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Ankle replacement surgery

Private joint replacement surgery for chronic ankle pain

Nurse bandaging a patient's foot after ankle replacement surgery
Ankle replacement surgery is a procedure to remove and replace damaged parts of your ankle joint with an artificial replacement, also known as an implant or prosthesis. It is a highly effective treatment for chronic ankle pain and other related problems.

Your ankle (also known as your tibiotalar joint) is a complex joint made up of an intricate network of cartilage, ligaments, muscles, and tendons. It comprises several bones, including your talus (ankle bone), tibia (shin bone), fibula (the thin bone that runs next to your shin bone), and your cuboid (on the outer side of your foot, around halfway between your pinky toe and heel bone).

Ankle joint replacement surgery, also referred to as an ankle implant, is usually performed by an orthopaedic consultant, which is a doctor who specialises in the treatment of bones and joints. At Circle Health Group, we work with orthopaedic consultants who specialise in ankle surgery and are highly skilled and experienced when it comes to ankle replacements.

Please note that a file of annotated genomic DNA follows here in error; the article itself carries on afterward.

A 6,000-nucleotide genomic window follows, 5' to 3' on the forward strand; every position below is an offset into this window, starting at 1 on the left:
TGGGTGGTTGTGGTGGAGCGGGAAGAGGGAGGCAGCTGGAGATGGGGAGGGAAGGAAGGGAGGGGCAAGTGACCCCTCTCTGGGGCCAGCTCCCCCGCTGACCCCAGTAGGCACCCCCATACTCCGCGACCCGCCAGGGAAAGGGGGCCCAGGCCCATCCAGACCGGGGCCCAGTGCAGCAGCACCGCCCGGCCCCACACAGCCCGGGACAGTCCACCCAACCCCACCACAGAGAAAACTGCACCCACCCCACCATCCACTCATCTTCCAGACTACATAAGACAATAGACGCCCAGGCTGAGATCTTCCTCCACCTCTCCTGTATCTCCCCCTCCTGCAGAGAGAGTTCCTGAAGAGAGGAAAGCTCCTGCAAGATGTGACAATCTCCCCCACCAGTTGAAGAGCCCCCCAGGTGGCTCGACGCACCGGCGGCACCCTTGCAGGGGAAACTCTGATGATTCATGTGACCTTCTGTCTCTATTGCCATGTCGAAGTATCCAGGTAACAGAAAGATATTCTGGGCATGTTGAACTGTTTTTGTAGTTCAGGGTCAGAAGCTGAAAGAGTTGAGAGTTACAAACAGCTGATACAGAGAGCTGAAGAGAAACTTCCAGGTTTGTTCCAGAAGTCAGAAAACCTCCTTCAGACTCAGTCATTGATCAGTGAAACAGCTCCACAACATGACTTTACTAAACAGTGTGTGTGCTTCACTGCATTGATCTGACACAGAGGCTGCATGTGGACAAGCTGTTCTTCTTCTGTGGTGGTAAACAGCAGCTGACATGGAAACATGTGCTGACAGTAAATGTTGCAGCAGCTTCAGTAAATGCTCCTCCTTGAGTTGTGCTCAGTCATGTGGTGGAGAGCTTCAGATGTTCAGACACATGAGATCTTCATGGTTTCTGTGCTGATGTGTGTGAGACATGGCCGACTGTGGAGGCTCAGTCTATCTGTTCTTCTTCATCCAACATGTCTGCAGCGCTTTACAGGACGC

Joint replacement surgery is typically performed when your pain cannot be controlled by other effective treatment options, such as steroid injection therapy, medication, or physiotherapy. Ankle replacement surgery is a successful way to repair severe damage in your ankle caused either by an injury or by a long-term joint condition. It brings significant relief from distressing symptoms such as chronic pain and stiffness in your ankle.

If you would like to know more about having a private ankle replacement surgery at Circle Health Group, call our advisory team on 0141 300 5009 or book an appointment with one of our dedicated consultants online.

The price of ankle replacement surgery will depend on various factors, including the extent of damage to your ankle joint, the type of surgery you have, and where you have it.

Your healthcare team will ensure you know the cost of your treatment at every stage of your journey with them, including information on how and when to pay it.

Fixed-price packages

Our fixed-price packages include the cost of your surgery and all appropriate aftercare appointments. However, any pre-surgery diagnostic tests and your consultant's outpatient appointment consultation fee are charged separately.